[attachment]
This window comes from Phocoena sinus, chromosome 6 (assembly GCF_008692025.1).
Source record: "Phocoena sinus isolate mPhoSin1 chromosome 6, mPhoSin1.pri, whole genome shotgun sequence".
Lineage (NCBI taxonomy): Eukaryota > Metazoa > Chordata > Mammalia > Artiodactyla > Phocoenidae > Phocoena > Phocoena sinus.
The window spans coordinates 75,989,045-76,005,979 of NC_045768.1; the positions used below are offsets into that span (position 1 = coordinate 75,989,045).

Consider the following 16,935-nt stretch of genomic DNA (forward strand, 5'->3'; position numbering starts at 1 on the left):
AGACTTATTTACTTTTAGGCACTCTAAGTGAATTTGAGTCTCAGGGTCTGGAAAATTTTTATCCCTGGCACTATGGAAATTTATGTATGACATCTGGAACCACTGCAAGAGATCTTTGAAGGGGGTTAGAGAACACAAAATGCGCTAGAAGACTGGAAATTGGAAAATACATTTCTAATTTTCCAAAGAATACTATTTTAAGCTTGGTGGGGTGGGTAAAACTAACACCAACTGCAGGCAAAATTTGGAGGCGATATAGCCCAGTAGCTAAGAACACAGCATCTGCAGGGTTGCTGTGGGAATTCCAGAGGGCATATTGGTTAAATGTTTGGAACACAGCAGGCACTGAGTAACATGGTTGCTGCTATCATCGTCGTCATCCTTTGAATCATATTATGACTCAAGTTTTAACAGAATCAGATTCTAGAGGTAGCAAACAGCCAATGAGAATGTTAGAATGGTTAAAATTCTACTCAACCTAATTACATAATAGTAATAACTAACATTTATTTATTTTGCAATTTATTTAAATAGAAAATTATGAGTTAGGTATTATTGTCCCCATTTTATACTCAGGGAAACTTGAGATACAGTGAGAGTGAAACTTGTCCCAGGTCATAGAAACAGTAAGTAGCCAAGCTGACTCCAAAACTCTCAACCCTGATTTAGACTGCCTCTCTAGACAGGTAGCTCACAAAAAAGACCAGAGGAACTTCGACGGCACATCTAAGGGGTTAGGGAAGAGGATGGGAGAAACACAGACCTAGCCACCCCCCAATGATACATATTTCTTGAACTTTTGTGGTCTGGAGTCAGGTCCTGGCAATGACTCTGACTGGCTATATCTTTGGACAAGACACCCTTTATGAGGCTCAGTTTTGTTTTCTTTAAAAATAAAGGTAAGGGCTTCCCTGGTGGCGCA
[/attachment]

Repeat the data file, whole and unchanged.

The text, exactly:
This window comes from Phocoena sinus, chromosome 6 (assembly GCF_008692025.1).
Source record: "Phocoena sinus isolate mPhoSin1 chromosome 6, mPhoSin1.pri, whole genome shotgun sequence".
Lineage (NCBI taxonomy): Eukaryota > Metazoa > Chordata > Mammalia > Artiodactyla > Phocoenidae > Phocoena > Phocoena sinus.
The window spans coordinates 75,989,045-76,005,979 of NC_045768.1; the positions used below are offsets into that span (position 1 = coordinate 75,989,045).

Consider the following 16,935-nt stretch of genomic DNA (forward strand, 5'->3'; position numbering starts at 1 on the left):
AGACTTATTTACTTTTAGGCACTCTAAGTGAATTTGAGTCTCAGGGTCTGGAAAATTTTTATCCCTGGCACTATGGAAATTTATGTATGACATCTGGAACCACTGCAAGAGATCTTTGAAGGGGGTTAGAGAACACAAAATGCGCTAGAAGACTGGAAATTGGAAAATACATTTCTAATTTTCCAAAGAATACTATTTTAAGCTTGGTGGGGTGGGTAAAACTAACACCAACTGCAGGCAAAATTTGGAGGCGATATAGCCCAGTAGCTAAGAACACAGCATCTGCAGGGTTGCTGTGGGAATTCCAGAGGGCATATTGGTTAAATGTTTGGAACACAGCAGGCACTGAGTAACATGGTTGCTGCTATCATCGTCGTCATCCTTTGAATCATATTATGACTCAAGTTTTAACAGAATCAGATTCTAGAGGTAGCAAACAGCCAATGAGAATGTTAGAATGGTTAAAATTCTACTCAACCTAATTACATAATAGTAATAACTAACATTTATTTATTTTGCAATTTATTTAAATAGAAAATTATGAGTTAGGTATTATTGTCCCCATTTTATACTCAGGGAAACTTGAGATACAGTGAGAGTGAAACTTGTCCCAGGTCATAGAAACAGTAAGTAGCCAAGCTGACTCCAAAACTCTCAACCCTGATTTAGACTGCCTCTCTAGACAGGTAGCTCACAAAAAAGACCAGAGGAACTTCGACGGCACATCTAAGGGGTTAGGGAAGAGGATGGGAGAAACACAGACCTAGCCACCCCCCAATGATACATATTTCTTGAACTTTTGTGGTCTGGAGTCAGGTCCTGGCAATGACTCTGACTGGCTATATCTTTGGACAAGACACCCTTTATGAGGCTCAGTTTTGTTTTCTTTAAAAATAAAGGTAAGGGCTTCCCTGGTGGCGCA